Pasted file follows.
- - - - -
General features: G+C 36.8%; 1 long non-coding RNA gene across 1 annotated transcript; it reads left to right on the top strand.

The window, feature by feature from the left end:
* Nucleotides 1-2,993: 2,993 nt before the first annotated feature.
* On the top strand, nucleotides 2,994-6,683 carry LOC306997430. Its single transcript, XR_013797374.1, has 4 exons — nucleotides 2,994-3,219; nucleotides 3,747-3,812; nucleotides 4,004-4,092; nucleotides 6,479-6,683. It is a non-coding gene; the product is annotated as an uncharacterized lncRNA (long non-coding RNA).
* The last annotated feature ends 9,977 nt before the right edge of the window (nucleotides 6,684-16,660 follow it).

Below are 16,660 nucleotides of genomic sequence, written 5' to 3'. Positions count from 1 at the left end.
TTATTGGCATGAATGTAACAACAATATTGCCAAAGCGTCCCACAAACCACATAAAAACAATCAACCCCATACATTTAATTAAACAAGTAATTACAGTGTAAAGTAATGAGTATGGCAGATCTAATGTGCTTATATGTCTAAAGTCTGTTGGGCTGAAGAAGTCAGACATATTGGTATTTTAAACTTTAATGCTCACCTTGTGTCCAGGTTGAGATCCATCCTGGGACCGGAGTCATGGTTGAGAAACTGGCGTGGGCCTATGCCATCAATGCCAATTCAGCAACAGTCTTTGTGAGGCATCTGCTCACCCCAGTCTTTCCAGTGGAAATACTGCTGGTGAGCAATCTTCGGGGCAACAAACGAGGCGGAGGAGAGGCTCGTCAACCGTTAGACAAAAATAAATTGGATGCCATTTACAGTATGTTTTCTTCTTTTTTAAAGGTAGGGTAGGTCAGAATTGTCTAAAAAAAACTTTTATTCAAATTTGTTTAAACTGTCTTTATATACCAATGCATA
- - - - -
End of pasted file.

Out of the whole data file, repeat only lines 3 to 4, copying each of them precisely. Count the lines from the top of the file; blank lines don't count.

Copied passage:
* Nucleotides 1-2,993: 2,993 nt before the first annotated feature.
* On the top strand, nucleotides 2,994-6,683 carry LOC306997430. Its single transcript, XR_013797374.1, has 4 exons — nucleotides 2,994-3,219; nucleotides 3,747-3,812; nucleotides 4,004-4,092; nucleotides 6,479-6,683. It is a non-coding gene; the product is annotated as an uncharacterized lncRNA (long non-coding RNA).